The Punic Wars(3) Control of the Mediterranean Sea
"Punic Wars" is used for the series of wars between Rome and Carthage
*The Romans called the Carthaginians Poeni [Phoenicians], from which derived the adjective "Punic.”
*The first Punic War marked the first Roman involvement outside of Italy, and represents the beginning of the Roman conquest of the Mediterranean.
Map of Mediterranean Region
First Punic War 264-241B.C *Conflict between Rome and Carthage that was fought bitterly on land and sea over control of Sicily. *During this war Rome built a (classis) fleet (262 BC) for the first time and defeated the former Mediterranean sea-power, Carthage.
Roman Engineering Building a Navy *Carthage was the great sea power of the time. *At that time the Carthaginians boasted that no man could wash his hands in the salt water without their permission . * Initially the Romans were not successful at sea. Roman Trireme Ship Tri= 3 sets of oars.
The Secret Weapon To overcome their naval inexperience, the Romans used an ingenious device called a corvus ("crow" in Latin). This was a raised gangplank in the bow of the ship with a large spike on the underside. The plank was dropped onto one of the more maneuverable Carthaginian ships, and the spike held it in place. The Romans could then board the ship and use their superior marines to take the ship. In effect, they turned naval warfare into land warfare. Corvus
Second Punic War 218-202B.C. After the end of the First Punic War, Carthage decided to concentrate on controlling Spain( Carthago Nova) to gain direct control over its mineral resources and to mount an army of the inhabitants to go against the Roman legions. At the outbreak of the Second Punic War in 218 B.C. Publius Cornelius Scipio (the father of the later Africanus) was consul. He was ordered to try to block Hannibal's advance to Italy. Missing Hannibal at the Rhone by a day or two, P. C. Scipio returned by sea to Northern Italy. Hannibal was able to March into Italy.
Hannibal Crosses the Alps Hannibal crossed the Alps in 14 days. He arrived with only a few of the 38 elephants with which he began. Elephants were psychologically intimidating - but risky in battle. Hannibal, well known for his pasage across the Alps with elephants, made little use of them even when he had more than just a few.
Roman Disaster at Lake Trasimene ***It was a terrible massacre: Hannibal's troops destroyed almost the entire Roman army of 25,000, killing possibly 15.000 Roman soldiers. Many were driven to drown in the lake. An ancient tradition says that because of the blood, which for over three days filled the area, the name of the stream which crosses it was changed to Sanguineto - Blood River. (Sanguis)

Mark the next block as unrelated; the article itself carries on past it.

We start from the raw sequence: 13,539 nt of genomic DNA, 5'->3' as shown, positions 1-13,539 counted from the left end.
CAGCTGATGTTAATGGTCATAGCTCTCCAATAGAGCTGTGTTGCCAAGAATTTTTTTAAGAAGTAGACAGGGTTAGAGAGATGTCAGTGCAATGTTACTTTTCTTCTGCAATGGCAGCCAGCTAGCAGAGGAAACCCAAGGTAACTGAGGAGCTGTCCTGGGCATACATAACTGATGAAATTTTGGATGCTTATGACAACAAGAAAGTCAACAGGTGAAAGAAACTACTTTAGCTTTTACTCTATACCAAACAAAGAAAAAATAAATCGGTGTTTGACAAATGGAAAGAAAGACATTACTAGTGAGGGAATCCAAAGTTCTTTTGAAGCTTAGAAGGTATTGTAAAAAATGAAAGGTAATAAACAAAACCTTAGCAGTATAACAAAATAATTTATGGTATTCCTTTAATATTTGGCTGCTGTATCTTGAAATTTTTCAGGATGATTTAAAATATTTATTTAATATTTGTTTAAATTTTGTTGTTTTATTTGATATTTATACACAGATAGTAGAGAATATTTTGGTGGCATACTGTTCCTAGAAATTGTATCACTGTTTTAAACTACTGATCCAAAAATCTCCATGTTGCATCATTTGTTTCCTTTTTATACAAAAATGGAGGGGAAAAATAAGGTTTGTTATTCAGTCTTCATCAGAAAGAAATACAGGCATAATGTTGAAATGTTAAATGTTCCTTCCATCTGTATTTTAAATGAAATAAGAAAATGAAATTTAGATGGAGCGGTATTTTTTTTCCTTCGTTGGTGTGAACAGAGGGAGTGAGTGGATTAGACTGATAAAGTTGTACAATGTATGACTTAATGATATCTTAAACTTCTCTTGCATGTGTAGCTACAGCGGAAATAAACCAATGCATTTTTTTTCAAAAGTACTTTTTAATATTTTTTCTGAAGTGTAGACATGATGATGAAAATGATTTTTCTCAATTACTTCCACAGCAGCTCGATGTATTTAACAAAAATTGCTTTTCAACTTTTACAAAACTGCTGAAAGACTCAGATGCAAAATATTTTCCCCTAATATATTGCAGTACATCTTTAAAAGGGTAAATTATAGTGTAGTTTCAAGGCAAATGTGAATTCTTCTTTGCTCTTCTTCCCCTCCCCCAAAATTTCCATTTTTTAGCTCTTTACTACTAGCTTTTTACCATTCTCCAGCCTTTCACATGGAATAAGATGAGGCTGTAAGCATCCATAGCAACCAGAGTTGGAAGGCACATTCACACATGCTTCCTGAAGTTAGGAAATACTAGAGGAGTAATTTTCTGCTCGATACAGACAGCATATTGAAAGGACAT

Battle at Trasimene
Battle at Cannae The Battle of Cannae has served as a classic example of a double- envelopment maneuver, a way for an inferior force to defeat a superior force on open terrain. Hannibal is still studied in military academies. It was the largest defeat in the history of Rome, and it put the Roman citizens in a state of emergency. Hannibal's officers now wanted to take Rome , which was left all but defenceless. But Hannibal refused, to the distress of Maharbal, one of his cavalry commanders, who is quoted as saying. "Hannibal, you understand how to win a battle; but you do not understand how to use your victory".
Battle at Cannae
Battle at Zama 202B.C. End of the 2 nd Punic War The meeting between Hannibal and Scipio shortly before the battle of Zama ***In 203 BC, after 16 years in Italy, and with the military fortunes of Carthage rapidly declining, Hannibal was recalled to Africa to direct the defence of his country against a Roman invasion under Scipio (soon to be hailed as 'Africanus').
Surrender of Carthage In 201 BC the Carthaginians now surrendered again. ***They lost all claims outside of Africa and were not allowed to make war except in Africa and only with Rome's permission. *****It was the end of the Second Punic War. Scipio now received the honorary title Africanus--conqueror of Africa. Copy of the treaty ending the Second Punic War
Effects of the War With its victory over Carthage, and over the Macedonians in a series of wars, Rome became the master of not only all of Italy, but Africa, Spain and Greece as well. The defeat of Carthage transformed the Roman Republic from a growing regional power into a super-power of the Mediterranean.
Third Punic War “ Carthago delenda est.” Cato the Elder “ Carthage must be destroyed.” ***Carthage continued to be commercially successful and, though only a minor power, a source of irritation to Rome. *** Cato the Elder, who demanded that "Carthage must be destroyed". *Third Punic War (149-146 BC), in which the Romans, captured the city of Carthage, burned it to the ground, (salted the earth)? and sold the surviving inhabitants into slavery.
Death of Hannibal
Hannibal goes into exile after 3rd Punic War.
Romans pursued him, accused him of plotting against Romans.
Romans wish to bring Hannibal to Rome for justice and to ease their fears.
He never tried an escape and in 183bc took poison and died at the age of 64.
Last words: “Let us now put an end to the great anxiety of the Romans, who have thought it too lengthy and too heavy a task to wait for the death of a hated old man.”